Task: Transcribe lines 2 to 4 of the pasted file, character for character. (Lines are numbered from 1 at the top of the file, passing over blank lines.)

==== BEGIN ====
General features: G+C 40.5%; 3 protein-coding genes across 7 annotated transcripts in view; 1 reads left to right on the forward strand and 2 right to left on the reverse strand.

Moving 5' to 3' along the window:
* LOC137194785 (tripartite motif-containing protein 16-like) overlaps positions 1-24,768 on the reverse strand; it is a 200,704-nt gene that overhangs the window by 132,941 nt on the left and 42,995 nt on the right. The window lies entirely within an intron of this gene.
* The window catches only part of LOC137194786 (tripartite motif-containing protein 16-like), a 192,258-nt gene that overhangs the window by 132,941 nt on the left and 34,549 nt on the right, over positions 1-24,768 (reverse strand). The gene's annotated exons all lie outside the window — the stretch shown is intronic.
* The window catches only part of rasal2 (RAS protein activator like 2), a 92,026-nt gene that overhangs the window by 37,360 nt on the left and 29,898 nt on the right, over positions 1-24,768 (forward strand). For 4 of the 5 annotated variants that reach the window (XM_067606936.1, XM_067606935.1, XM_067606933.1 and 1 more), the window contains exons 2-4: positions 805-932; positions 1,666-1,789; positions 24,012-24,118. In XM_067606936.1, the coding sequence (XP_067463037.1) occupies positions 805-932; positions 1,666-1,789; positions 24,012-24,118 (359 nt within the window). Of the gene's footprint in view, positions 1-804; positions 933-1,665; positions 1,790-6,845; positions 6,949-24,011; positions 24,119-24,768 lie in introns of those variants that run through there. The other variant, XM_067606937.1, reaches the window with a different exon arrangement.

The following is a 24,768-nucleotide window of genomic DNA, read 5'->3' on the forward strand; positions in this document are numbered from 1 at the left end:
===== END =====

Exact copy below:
Moving 5' to 3' along the window:
* LOC137194785 (tripartite motif-containing protein 16-like) overlaps positions 1-24,768 on the reverse strand; it is a 200,704-nt gene that overhangs the window by 132,941 nt on the left and 42,995 nt on the right. The window lies entirely within an intron of this gene.
* The window catches only part of LOC137194786 (tripartite motif-containing protein 16-like), a 192,258-nt gene that overhangs the window by 132,941 nt on the left and 34,549 nt on the right, over positions 1-24,768 (reverse strand). The gene's annotated exons all lie outside the window — the stretch shown is intronic.